- Pete Winstead Special to the American-Statesman
A recent article in the Austin American-Statesman about cost increases for construction of the teaching hospital buried the lead.
Yes, Seton has increased spending on the new facility by about $15 million; but the real story is that Seton and private donors — not taxpayers — are footing the bill.
And the facility won’t be just a safety net hospital, although Seton is keeping its promise to continue fulfilling that important role.
Dell Seton Medical Center at the University of Texas, set to open in May 2017, also will be where all Central Texans can go for leading-edge care that is both compassionate and personalized. Caregivers and administrators at University Medical Center Brackenridge — along with Dell Medical School colleagues, the Community Care Collaborative and private practice physicians — are already mapping out advanced strategies for treating people that just weren’t technically feasible to provide in “Brack,” that noble but aged facility.
It has been decades since a U.S. community has seen a medical school and its primary teaching hospital go up at the same time. Even rarer: when the safety net hospital is not built with tax dollars, as is the case here in Austin.
Central Health, the health care district for Travis County, carries a relatively small amount of debt — $13.24 million in principal. Compare that to Dallas and San Antonio, two communities that have recently built new hospitals; each carries more than $700 million in debt. Our community is getting a new, public-debt-free teaching and safety net hospital because Seton, along with its parent organization, Ascension — and private donors are paying for it.
Despite Central Health having the lowest health care tax rate among Texas’ six largest hospital districts, Travis County has the same high level of services: neighborhood and specialty clinics, a strong safety net system, quality emergency rooms and Level I trauma care for adults and children. That’s because, in addition to Central Health’s good stewardship, Seton has operated the public hospital, saving taxpayers millions in property taxes for two decades. Had it not been for the innovative partnership with Seton, the health district tax rate for Travis County residents in 2014 could have been more than double the amount we pay today to cover the cost of what other Texas health districts provide.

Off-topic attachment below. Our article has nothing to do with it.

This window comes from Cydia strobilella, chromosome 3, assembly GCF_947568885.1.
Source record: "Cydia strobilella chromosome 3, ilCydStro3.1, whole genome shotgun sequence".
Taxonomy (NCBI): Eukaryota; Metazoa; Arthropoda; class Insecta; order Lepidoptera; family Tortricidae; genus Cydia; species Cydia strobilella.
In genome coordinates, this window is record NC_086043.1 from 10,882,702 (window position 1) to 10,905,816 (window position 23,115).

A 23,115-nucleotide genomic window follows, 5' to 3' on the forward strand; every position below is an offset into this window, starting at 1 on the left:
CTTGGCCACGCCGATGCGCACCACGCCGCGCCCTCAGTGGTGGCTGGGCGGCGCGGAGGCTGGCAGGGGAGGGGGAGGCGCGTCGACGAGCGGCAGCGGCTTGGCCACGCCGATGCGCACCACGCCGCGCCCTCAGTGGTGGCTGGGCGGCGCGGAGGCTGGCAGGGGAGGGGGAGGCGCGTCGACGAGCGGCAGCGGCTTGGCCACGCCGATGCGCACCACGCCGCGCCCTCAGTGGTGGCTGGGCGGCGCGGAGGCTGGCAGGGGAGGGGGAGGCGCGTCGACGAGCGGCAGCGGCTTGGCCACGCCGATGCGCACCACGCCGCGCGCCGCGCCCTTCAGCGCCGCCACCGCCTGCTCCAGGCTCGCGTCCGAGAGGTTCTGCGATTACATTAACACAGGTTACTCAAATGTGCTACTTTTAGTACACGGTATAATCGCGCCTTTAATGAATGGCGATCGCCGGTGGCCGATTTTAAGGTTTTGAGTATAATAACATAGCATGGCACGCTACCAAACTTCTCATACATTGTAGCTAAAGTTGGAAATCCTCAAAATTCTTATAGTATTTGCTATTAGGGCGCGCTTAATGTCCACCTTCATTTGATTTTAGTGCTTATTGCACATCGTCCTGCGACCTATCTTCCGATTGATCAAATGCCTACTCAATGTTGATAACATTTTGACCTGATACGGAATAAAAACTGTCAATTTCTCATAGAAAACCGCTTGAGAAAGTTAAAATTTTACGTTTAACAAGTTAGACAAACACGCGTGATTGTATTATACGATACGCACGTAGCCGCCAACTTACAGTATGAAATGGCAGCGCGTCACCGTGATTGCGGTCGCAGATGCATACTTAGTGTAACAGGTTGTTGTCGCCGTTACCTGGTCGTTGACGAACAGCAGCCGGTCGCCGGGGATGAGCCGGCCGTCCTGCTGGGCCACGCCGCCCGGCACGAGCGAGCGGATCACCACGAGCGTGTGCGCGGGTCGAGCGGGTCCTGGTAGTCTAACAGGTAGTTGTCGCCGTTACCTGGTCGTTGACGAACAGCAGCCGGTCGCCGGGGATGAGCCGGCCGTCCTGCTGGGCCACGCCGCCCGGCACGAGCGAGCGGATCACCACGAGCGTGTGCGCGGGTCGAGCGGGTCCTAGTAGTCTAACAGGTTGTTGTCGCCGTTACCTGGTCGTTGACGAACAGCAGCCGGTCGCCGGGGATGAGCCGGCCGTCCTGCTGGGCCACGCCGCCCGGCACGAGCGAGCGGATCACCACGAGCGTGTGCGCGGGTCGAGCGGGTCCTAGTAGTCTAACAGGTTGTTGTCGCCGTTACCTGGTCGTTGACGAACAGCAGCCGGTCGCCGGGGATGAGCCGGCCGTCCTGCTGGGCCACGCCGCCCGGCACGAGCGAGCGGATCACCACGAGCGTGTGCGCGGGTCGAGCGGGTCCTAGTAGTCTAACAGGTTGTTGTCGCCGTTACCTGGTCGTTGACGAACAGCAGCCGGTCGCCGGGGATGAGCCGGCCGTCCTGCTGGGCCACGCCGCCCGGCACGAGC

In addition, Seton and others have been successful at organizing coalitions to strengthen the quality and quantity of care in this community. Seton partners with UT-Austin, Austin Community College and Concordia University to help fund the cost of delivering graduate medical and nursing education. Did you know that Dell Children’s Medical Center of Central Texas provides nurses for Austin public schools? Seton also is the reason my grandchildren and their friends can be cared for by specialists and subspecialists in our very own town at Dell Children’s, part of the Seton Healthcare Family.
Seton and hundreds of wonderfully generous individuals, businesses and foundations have raised 80 percent of the $50 million goal to assist Seton with building the new hospital that will serve Dell Medical School.
I am proud to chair the hospital capital campaign because of Seton’s track record. They provide great health care to all, with a special concern for the poor and vulnerable. Their support of the medical school has been crucial to making it a reality.
The hospital system, Dell Medical School and Central Health — one private and two public entities — already are attracting top-tier medical faculty and exceptional students who will help transform the delivery — and affordability — of health care in Travis County. Even before the doors open, communities across the nation are monitoring this public-private collaboration, which aims to provide innovative, high-quality and cost-effective health care.
This is something we should all be proud of, and also happy as taxpayers that Seton — our largest local not-for-profit — is committed to helping pay much of the cost.